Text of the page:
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JLeslie's avatar

Will you help me with questions about the US Constitution and marriage laws?

Asked by JLeslie (61047points) July 7th, 2015 from iPhone

1. Where in the Constitution does it talk about marriage?

2. Did the federal government change any laws on the books preventing interracial marriages? Or, did the states come around themselves?

3. Name a few examples in history where the states couldn’t be trusted to vote for what was right regarding civil liberties. An obvious one is slavery and segregation laws. Are there others?

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7 Answers

zenvelo's avatar

Marriage is not in the US Constitution. But to the extent that laws are on the books of States and on the Federal Books, the SCOTUS has jurisidiction on the Constitutionality of the application of those laws.

The Constitution does not mention drivers licenses. But if a State passed a law requiring you to be a white male to get a driver’s license, the SCOTUS could have a say in that.

The Federal Government Executive Branch and Legislative Branch did not change laws on miscegenation, the Supreme Court did.

The States have often abused their ability to write laws. Did you know that Oregon declared itself as “negro free” and prohibited blacks from living in the state until 1926? That until the Voting Rights Act of 1965, many states had a test to pass before you could register to vote? That it was permissible in California to require Mexican farmhands to use a short handled hoe so that the farm boss could tell if someone was working or not?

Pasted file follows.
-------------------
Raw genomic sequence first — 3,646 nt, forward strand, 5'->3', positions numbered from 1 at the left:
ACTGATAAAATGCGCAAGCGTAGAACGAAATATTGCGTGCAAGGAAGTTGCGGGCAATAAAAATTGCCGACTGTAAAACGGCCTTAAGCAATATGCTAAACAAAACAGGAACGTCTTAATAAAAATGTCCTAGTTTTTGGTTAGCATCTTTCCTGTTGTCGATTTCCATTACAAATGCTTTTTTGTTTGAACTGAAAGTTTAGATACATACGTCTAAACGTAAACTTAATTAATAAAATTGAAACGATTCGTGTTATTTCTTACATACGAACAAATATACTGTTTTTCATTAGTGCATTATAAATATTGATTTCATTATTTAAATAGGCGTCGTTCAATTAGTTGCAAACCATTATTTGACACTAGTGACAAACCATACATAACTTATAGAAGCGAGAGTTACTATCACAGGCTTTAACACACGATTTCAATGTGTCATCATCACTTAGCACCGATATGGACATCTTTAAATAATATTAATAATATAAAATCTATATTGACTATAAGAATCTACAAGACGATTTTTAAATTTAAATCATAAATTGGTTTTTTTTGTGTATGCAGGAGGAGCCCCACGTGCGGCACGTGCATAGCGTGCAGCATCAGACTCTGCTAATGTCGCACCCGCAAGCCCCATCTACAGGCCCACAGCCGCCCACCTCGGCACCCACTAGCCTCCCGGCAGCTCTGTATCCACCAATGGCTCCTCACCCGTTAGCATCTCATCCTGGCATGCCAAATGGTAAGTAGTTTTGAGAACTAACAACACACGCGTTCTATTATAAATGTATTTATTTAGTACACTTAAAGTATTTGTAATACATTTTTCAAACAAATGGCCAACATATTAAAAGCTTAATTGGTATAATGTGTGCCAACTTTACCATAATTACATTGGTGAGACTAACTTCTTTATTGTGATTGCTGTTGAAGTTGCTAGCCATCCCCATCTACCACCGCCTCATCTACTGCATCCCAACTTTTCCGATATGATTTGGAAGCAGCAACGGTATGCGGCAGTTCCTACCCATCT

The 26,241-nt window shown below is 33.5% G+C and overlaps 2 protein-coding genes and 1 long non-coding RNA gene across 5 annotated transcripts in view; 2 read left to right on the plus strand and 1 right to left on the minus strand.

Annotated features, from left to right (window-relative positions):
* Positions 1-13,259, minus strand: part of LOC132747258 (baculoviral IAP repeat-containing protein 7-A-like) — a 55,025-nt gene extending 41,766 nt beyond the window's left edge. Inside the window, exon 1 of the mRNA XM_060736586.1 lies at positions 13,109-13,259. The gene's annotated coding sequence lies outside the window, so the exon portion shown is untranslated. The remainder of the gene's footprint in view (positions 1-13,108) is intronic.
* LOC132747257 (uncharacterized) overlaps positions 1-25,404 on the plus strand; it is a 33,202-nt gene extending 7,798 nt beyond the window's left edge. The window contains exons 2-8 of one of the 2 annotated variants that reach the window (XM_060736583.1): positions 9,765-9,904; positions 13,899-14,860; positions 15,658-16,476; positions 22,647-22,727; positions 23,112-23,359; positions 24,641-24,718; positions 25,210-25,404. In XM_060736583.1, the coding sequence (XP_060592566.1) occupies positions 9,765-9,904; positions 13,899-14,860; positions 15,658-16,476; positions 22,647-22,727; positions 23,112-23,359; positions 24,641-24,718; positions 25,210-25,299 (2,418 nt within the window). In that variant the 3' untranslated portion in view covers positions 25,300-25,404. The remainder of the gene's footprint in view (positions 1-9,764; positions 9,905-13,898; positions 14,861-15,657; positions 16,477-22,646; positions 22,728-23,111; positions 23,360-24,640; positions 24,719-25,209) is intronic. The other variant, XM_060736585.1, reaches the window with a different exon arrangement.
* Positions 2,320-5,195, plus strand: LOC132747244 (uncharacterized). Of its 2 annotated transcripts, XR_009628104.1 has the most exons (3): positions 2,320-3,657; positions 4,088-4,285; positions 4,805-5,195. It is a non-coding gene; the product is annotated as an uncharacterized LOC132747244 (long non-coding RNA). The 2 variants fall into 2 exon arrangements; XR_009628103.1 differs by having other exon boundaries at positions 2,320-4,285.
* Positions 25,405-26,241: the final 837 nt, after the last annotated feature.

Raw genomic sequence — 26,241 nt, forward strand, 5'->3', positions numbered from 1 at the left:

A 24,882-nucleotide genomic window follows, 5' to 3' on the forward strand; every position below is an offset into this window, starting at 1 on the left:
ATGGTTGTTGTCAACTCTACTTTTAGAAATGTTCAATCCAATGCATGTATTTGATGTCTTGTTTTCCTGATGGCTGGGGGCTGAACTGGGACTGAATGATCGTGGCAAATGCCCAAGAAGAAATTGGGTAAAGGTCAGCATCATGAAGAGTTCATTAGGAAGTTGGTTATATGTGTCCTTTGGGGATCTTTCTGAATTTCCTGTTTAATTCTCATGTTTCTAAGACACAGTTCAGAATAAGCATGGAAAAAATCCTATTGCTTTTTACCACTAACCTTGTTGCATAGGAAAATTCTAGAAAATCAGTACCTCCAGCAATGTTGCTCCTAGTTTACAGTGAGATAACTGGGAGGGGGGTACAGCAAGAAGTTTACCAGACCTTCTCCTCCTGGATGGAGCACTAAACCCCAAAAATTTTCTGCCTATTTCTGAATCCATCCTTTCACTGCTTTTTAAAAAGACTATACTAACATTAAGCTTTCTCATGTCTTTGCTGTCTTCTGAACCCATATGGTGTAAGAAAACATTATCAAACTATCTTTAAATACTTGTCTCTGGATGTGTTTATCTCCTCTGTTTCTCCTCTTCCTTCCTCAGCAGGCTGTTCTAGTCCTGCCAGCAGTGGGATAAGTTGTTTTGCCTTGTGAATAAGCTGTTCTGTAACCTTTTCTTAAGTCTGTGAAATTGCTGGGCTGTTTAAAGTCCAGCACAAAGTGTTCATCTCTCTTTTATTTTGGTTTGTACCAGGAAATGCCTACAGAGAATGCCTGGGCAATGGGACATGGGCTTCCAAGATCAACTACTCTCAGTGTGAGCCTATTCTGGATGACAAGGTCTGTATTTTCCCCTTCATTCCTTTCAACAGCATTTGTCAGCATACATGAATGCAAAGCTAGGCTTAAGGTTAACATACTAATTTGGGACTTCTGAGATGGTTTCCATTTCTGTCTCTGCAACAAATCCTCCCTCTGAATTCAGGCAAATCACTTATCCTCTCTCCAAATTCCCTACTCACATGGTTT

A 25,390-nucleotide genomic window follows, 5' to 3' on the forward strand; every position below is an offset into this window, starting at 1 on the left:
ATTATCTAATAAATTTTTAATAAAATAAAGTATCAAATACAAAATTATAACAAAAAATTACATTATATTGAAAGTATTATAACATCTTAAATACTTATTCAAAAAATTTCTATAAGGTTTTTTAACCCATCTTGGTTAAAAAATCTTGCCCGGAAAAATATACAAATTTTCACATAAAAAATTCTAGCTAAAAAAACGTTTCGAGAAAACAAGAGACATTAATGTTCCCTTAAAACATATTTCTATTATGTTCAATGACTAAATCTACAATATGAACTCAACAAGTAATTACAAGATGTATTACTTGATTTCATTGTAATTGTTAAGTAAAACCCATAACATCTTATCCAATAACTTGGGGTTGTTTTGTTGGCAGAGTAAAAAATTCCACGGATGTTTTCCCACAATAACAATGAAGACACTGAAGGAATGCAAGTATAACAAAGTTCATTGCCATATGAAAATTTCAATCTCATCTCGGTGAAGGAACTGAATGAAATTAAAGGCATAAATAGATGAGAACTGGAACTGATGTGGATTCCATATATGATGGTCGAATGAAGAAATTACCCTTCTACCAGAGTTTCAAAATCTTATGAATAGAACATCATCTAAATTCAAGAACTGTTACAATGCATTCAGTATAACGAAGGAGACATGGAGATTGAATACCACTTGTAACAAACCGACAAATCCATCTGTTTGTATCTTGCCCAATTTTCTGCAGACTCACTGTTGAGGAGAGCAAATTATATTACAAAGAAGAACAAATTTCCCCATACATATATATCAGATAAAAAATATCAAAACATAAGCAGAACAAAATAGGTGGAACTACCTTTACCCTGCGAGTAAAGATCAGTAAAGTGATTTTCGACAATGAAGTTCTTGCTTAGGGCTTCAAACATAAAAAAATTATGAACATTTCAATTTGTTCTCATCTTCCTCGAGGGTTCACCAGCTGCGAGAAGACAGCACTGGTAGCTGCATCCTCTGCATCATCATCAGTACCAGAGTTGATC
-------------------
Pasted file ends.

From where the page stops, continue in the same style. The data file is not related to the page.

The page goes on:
Strauss's avatar

1. The word “marriage” does not appear in the US Constitution. Source: word search at this government archive

2. The laws against interracial marriage (miscegenation, or anti-miscegenation laws) were enacted by the various colonies, states or territories. All such laws were declared unconstitutional by the Supreme Court of the US in 1967 in Loving vs Virginia.

3 The federal laws that fall into this category that meet the OP’s criteria, i.e., other than “slavery and segregation laws” seem to all fall under labor relations. There is the National Labor Relations Act of 1935, which guaranteed the right to collective bargaining and union representation; the Fair Labor Standards Act of 1938, which outlined conditions under which child labor was appropriate; and more recently, the Lilly Ledbetter Fair Pay Act of 2009 which guarantees equal pay for equal work regardless of gender.

Dutchess_III's avatar

“Life, liberty and the pursuit of happiness” is in the Declaration of Independence, though. That covers a lot of stuff.

SquirrelEStuff's avatar

I would highly recommend checking out this class on the Constitution, taught by Michael Badnarik.
He touches on a lot of things in the constitution and how the government uses contract law for more control and power.
It was very interesting and shows how we may have strayed from the intended purpose of the constitution.

Darth_Algar's avatar

@SquirrelEStuff

The original writers of the Constitution were not so arrogant to believe that what worked for their generation would work for all generations into perpetuity. That’s why they worded much of the Constitution vaguely, so that each generation might interpret it according to their own ideas, understanding and circumstances, and also why they ensured that successive generations would be able to add to or take away from the Constitution.

Unbroken's avatar

@Darth_Algae yes but the intent of constitution as stated by the Declaration of Independence hasn’t changed. Or was not intended for change. Otherwise i ‘m sure our forefathers would not have slaved over it as much as they did.

Darth_Algar's avatar

@Unbroken

The Founding Fathers weren’t a hivemind. They didn’t necessarily have some overarching collective intent. Their individual intents and ideas varied greatly. The Constitution is a set of grudging compromises rather than a great consensus.

That and everyone seems to have their own ideas about what the Founding Fathers’ intent actually was.

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